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Assessment of nasalance and nasality in patients with a repaired cleft palate
Verfasser / VerfasserinSinko, Klaus ; Gruber, Maike ; Jagsch, Reinhold ; Roesner, Imme ; Baumann, Arnulf ; Wutzl, Arno ; Denk-Linnert, Doris-Maria
Erschienen in
European Archives of Oto-Rhino-Laryngology, 2017, Jg. 274, H. 7, S. 2845-2854
ErschienenSpringer, 2017
DokumenttypAufsatz in einer Zeitschrift
Schlagwörter (EN)Cleft palate / Nasality / Instrumental diagnosis / Nasalance / Sensitivity / Specificity
URNurn:nbn:at:at-ubmuw:3-3453 Persistent Identifier (URN)
 Das Werk ist frei verfügbar
Assessment of nasalance and nasality in patients with a repaired cleft palate [3.19 mb]
Zusammenfassung (Englisch)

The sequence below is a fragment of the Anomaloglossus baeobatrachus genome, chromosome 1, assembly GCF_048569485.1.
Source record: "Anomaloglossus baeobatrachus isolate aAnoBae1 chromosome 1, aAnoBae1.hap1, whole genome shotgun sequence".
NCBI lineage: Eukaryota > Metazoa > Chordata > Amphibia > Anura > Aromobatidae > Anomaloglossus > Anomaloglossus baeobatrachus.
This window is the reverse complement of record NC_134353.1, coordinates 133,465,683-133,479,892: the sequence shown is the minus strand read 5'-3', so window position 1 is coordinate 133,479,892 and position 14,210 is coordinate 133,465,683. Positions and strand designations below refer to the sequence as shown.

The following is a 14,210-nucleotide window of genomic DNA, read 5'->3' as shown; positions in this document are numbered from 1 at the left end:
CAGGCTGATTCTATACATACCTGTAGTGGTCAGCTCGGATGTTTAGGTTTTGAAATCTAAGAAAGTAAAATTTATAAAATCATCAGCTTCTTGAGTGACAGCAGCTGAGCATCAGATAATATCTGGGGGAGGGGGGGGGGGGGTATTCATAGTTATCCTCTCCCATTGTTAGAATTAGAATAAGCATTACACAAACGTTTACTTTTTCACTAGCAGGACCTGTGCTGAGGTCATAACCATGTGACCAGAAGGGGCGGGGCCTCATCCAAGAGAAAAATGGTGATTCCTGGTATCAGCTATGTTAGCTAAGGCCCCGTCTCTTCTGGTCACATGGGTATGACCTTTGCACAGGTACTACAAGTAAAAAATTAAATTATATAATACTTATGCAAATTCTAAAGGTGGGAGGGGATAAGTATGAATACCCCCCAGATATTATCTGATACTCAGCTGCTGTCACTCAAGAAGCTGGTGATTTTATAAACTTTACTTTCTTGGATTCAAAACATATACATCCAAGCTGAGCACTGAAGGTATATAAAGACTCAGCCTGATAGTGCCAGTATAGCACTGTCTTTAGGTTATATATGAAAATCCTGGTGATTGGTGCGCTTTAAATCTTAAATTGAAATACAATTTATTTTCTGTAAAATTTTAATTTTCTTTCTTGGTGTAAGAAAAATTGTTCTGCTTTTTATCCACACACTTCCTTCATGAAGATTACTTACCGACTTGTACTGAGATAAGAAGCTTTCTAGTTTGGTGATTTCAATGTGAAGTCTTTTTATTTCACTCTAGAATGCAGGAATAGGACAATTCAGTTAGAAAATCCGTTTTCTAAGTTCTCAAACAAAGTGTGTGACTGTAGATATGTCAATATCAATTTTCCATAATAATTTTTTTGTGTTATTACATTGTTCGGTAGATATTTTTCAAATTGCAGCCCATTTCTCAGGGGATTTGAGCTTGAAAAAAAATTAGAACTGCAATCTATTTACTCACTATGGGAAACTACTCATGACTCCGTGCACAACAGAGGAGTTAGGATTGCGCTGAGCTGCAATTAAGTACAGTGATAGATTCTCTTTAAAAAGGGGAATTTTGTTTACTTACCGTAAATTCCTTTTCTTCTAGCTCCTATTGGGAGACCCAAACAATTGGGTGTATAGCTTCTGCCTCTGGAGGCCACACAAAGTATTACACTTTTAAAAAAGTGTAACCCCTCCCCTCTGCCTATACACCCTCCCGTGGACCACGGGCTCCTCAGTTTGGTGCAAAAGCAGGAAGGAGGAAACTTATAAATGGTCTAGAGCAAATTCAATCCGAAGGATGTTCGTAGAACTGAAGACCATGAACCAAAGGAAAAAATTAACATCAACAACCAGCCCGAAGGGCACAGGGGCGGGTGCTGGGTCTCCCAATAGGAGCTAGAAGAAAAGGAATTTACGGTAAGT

In patients with a repaired cleft palate, nasality is typically diagnosed by speech language pathologists. In addition, there are various instruments to objectively diagnose nasalance. To explore the potential of nasalance measurements after cleft palate repair by NasalView®, we correlated perceptual nasality and instrumentally measured nasalance of eight speech items and determined the relationship between sensitivity and specificity of the nasalance measures by receiver-operating characteristics (ROC) analyses and AUC (area under the curve) computation for each single test item and specific item groups. We recruited patients with a primarily repaired cleft palate receiving speech therapy during follow-up. During a single day visit, perceptive and instrumental assessments were obtained in 36 patients and analyzed. The individual perceptual nasality was assigned to one of four categories; the corresponding instrumental nasalance measures for the eight specific speech items were expressed on a metric scale (1100). With reference to the perceptual diagnoses, we observed 3 nasal and one oral test item with high sensitivity. However, the specificity of the nasality indicating measures was rather low. The four best speech items with the highest sensitivity provided scores ranging from 96.43 to 100%, while the averaged sensitivity of all eight items was below 90%. We conclude that perceptive evaluation of nasality remains state of the art. For clinical follow-up, instrumental nasalance assessment can objectively document subtle changes by analysis of four speech items only. Further studies are warranted to determine the applicability of instrumental nasalance measures in the clinical routine, using discriminative items only.

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